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Originally published February 22, 2011 at 8:30 PM | Page modified February 23, 2011 at 10:14 AM

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Why weaker quake did more damage than September's

Tuesday's earthquake in New Zealand, which killed at least 75 people, although weaker than the one that rocked the area last September...

The Associated Press

LOS ANGELES — Tuesday's earthquake in New Zealand, which killed at least 75 people, although weaker than the one that rocked the area last September, did more damage and cost lives primarily because of a deadly combination of distance, depth and timing.

Search teams in Christchurch, the country's second-largest city, used their bare hands, dogs, heavy cranes and earth movers Wednesday to pull 120 survivors from the rubble, while 300 people are listed as missing.

As rescuers dug through the crumbled concrete, twisted metal and huge mounds of brick across Christchurch, officials feared that the death toll could rise further, ranking the 6.3-magnitude earthquake among the nation's worst in 80 years.

The quake was centered about three miles from Christchurch. It was only about three miles deep and occurred in the middle of a workday.

The jolt "is squarely beneath the city itself," said seismologist Egill Hauksson of the California Institute of Technology. "All the old historic buildings are being shaken more violently than they were built to withstand."

Scientists classified it as an aftershock of the magnitude-7 that struck on Sept. 4.

No one died in that early-morning quake — 11 times stronger — mainly because it was centered farther away, about 30 miles west of the city. It also was twice as deep as Tuesday's aftershock. Shallower quakes tend to be more damaging.

While New Zealand has strict building codes, Christchurch has a number of pre-World War II buildings that were badly damaged by the September quake.

Another reason the latest quake was more deadly is that buildings previously weakened were more likely to sustain damage this time, said Tom Jordan, who heads the Southern California Earthquake Center.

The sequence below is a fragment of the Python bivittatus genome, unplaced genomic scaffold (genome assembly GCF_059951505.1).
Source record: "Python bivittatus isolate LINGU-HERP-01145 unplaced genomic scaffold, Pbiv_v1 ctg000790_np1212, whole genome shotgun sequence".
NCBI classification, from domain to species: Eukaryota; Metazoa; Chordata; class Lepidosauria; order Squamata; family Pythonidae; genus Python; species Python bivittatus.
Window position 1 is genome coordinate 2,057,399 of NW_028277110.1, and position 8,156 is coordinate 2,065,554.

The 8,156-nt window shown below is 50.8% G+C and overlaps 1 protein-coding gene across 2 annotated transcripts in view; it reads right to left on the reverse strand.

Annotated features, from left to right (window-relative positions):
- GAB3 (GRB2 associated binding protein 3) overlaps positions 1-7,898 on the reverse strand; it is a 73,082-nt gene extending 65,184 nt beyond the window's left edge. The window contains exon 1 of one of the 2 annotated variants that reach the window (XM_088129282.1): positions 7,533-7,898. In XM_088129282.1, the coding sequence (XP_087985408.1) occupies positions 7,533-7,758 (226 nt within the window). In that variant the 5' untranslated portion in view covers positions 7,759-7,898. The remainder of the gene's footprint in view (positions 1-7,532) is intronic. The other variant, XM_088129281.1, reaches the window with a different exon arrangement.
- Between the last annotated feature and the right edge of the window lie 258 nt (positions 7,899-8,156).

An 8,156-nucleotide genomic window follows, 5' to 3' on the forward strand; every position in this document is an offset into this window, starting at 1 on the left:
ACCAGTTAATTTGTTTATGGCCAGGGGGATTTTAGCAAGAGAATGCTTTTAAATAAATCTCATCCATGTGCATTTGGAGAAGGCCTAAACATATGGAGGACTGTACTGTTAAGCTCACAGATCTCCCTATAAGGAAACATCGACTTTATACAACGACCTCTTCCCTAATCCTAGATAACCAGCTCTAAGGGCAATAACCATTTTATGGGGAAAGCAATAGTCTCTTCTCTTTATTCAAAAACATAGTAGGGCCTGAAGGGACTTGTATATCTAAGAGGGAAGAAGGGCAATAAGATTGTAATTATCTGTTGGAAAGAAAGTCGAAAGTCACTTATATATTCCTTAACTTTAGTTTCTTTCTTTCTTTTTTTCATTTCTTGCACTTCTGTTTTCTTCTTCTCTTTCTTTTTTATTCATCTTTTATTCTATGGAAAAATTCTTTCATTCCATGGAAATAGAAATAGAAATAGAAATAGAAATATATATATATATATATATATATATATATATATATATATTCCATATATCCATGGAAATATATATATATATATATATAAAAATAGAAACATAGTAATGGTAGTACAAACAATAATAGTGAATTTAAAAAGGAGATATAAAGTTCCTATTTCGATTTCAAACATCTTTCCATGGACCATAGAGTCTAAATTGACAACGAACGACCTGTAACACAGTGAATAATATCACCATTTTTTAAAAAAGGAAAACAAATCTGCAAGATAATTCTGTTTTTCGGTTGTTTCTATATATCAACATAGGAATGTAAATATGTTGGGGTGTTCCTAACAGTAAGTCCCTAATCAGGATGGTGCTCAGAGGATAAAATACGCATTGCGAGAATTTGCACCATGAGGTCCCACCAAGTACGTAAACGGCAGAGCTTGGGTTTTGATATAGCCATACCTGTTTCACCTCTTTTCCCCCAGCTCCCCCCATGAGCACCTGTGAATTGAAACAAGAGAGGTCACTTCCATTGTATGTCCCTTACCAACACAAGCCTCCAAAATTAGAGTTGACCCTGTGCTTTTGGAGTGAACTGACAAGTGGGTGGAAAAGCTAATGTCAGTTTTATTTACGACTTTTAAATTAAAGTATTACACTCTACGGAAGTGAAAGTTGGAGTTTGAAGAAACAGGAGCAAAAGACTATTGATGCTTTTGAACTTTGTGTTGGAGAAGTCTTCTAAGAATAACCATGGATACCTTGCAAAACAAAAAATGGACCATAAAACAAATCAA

Many cities on the U.S. West Coast face similar seismic risks, experts say. The West Coast soil is similar to New Zealand's, which can turn to mush during an earthquake and worsen damage, said Robert Yeats, professor emeritus of geology at Oregon State University.

"New Zealand has some of the most progressive building codes in the world. They are better prepared for an earthquake like this than many U.S. cities would be," Yeats said in a statement.

Prime Minister John Key said 75 people's deaths were confirmed, with 55 of them identified. Rescuers are concentrating on at least a dozen buildings that collapsed or were badly damaged.

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In one of the worst, a camera inserted into the rubble showed people still alive, Christchurch Mayor Bob Parker said. Some survivors emerged without a scratch; others could not be freed without amputation of limbs.

Mall worker Tom Brittenden told of helping to pull victims from the rubble in the immediate aftermath.

"There was a lady outside we tried to free with a child," Brittenden told National Radio. "A big bit of concrete or brick had fallen on her and she was holding her child. She was gone. The baby was taken away."

The quake even shook off a massive chunk of ice from the country's biggest glacier some 120 miles east of Christchurch.

Thousands of people in the city moved into temporary shelters at schools and community halls. Others huddled in hastily pitched tents and under plastic sheeting as drizzling rain fell, while the Red Cross tried to find them accommodation.

An Air Force squadron from Joint Base Lewis-McChord stationed in Christchurch survived the quake without injury and helped reopen the international airport.

Active-duty and reserve aircrews from Joint Base Lewis-McChord journey south to New Zealand each year to fly missions with C-17 transport aircraft in support of Antarctica's McMurdo Station. That station is the hub of research efforts conducted through the National Science Foundation.

Adamaire Lewis, spokeswoman for the 62nd Airlift Wing at Joint Base Lewis-McChord, said members of the 304th Expeditionary Airlift Squadron will work with the U.S. Embassy and the Royal New Zealand Air Force to assist in the Christchurch area.

Administration officials confirmed that Americans participating in two high-level delegations to the country were unharmed.

Seattle Times staff writer Hal Bernton contributed to this report.

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